Content warning [May contain spoilers]
When two girls resolve to go on a mission to prove themselves by making a difference and helping with the ever-growing refugee crisis in Calais, they soon find that the situation is nothing like what they'd predicted. Through their encounters with a wide variety of characters and their experiences on the front lines, they realise that there may be a lot more to the crisis than simply trying to show some good will. Exploring the idea of voluntourism within the Calais Jungle from 2016 to the present, and the notion of white charity, through multi-rolling and a whole host of props, White Girls is a reflective, funny, poignant and original look at a continually pressing and relevant situation.
Written by Madeleine Accalia, and starring Francesca Bloor and Valerie Smith, both of whom play almost every single character in the girls' journey, this is the team's fourth outing with Laughing Mirror following on from their very successful runs of White Girls at the Brighton and Edinburgh Fringes and the Applecart Theatre in London.
The digital programme for White Girls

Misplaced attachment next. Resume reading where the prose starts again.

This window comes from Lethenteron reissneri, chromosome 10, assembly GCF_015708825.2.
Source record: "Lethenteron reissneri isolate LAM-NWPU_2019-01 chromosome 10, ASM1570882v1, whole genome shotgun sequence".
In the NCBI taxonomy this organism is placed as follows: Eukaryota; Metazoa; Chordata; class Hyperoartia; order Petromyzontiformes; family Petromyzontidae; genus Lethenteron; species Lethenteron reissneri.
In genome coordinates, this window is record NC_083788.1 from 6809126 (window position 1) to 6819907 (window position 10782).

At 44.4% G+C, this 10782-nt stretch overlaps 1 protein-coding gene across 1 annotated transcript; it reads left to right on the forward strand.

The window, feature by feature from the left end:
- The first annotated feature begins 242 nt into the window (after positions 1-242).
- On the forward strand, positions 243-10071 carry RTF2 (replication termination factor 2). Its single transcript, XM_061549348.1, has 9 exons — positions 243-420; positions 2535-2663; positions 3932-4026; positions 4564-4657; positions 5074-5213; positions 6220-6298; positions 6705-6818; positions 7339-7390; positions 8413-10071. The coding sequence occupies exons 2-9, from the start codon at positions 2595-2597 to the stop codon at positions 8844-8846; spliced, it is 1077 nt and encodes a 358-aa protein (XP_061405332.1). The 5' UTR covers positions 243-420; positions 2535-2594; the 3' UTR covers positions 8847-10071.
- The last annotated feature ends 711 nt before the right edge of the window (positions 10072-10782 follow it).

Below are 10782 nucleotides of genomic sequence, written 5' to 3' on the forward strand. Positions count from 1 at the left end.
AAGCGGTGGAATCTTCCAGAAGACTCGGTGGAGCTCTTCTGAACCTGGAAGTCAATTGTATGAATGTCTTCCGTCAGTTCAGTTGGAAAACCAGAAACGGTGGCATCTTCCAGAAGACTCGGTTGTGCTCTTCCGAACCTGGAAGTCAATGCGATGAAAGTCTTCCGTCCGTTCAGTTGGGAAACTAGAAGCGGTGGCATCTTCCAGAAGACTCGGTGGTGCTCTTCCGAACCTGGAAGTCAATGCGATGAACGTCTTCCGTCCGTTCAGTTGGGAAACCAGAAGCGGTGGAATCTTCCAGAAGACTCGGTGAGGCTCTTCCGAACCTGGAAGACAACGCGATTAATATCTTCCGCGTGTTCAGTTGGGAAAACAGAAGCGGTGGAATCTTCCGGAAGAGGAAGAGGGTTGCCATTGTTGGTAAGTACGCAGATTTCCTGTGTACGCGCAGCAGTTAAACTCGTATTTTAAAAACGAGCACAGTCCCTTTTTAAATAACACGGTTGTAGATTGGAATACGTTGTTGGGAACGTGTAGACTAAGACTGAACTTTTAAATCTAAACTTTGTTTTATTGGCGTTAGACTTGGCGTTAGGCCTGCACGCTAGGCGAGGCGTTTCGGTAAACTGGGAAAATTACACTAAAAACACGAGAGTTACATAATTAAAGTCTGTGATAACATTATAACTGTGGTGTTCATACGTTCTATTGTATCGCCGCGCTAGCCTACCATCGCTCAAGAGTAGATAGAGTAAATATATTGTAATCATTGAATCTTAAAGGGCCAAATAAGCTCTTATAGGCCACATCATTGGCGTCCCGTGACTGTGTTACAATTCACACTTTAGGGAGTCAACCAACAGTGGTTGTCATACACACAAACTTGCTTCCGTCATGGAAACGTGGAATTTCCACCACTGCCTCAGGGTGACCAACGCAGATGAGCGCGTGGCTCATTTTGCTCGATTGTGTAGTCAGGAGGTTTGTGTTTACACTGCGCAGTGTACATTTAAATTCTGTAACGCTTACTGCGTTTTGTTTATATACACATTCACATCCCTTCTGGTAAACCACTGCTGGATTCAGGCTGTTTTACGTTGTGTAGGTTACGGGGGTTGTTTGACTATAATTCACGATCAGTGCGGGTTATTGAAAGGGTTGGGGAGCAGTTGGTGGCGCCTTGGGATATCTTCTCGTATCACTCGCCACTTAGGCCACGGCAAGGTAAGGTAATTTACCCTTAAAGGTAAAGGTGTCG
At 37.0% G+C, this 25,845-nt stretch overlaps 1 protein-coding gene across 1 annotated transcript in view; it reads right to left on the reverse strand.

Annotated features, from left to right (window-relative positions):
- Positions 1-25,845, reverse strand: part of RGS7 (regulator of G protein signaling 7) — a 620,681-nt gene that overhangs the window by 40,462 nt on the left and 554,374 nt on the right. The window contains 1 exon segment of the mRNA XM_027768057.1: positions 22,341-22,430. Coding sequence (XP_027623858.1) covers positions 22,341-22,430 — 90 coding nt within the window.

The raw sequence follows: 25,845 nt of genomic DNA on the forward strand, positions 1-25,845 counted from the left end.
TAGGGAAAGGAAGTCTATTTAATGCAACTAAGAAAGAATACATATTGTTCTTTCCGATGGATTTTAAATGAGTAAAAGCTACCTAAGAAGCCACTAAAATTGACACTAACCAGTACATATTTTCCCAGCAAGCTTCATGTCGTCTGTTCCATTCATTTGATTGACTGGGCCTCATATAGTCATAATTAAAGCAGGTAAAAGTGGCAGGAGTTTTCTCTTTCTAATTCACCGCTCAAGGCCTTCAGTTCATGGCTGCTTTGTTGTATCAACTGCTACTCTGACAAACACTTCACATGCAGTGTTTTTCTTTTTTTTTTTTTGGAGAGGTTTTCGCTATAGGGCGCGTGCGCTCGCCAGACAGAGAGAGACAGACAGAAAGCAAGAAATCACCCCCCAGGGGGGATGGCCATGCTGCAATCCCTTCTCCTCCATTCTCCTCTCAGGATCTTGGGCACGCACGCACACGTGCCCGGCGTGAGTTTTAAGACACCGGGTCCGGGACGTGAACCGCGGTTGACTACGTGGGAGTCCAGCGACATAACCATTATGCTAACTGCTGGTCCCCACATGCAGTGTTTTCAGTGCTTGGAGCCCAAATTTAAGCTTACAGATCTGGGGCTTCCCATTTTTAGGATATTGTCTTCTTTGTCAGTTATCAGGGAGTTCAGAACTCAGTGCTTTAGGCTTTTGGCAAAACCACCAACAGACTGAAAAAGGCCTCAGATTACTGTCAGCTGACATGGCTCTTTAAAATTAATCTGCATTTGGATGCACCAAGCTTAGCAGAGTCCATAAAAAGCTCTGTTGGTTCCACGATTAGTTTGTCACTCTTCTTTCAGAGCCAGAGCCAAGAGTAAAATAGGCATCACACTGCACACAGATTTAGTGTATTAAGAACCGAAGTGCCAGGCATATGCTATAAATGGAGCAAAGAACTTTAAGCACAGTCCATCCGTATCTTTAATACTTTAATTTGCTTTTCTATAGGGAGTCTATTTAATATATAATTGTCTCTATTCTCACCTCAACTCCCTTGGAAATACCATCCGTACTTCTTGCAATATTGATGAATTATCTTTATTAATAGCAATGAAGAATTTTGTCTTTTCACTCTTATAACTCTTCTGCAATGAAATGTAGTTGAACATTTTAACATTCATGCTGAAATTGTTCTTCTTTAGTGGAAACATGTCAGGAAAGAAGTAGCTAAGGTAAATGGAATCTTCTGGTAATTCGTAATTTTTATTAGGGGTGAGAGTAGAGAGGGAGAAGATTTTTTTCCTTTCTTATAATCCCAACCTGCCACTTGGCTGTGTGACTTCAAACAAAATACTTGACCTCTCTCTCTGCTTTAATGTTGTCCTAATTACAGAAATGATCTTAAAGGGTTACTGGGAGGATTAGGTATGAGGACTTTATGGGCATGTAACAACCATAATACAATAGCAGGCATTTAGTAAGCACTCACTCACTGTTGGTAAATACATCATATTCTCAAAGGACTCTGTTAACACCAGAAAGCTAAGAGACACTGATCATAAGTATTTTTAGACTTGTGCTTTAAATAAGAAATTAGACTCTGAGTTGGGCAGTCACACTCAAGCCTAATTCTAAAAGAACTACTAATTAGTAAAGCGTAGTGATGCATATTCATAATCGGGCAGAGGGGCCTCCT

is available here
Laughing Mirror's tour of White Girls is being run in partnership with SolidariTee, with 15% of each ticket fee going straight to the charity. SolidariTee will also be present selling mechandise where possible and co-ordinating shows in universities where they have a prior presence.
Having first worked together at the 2019 Edinburgh Fringe Festival, it was apparent to both companies that their mission statements aligned in their passionate desire to raise awareness of the global refugee crisis. By working in partnership whilst touring White Girls, Laughing Mirror and SolidariTee are able to utilise each other’s platforms and connections to better stimulate a direct call to action from audiences who are inspired by the message of the play.
"Full of infectious energy throughout, not many plays can evoke both humour and pathos around an important issue so effectively."
"This dramatic triumph gives a joyful insight into the complexity of relationships between givers and receivers of charity."
"An incredibly timely work that everyone should see and then take their advice: do something."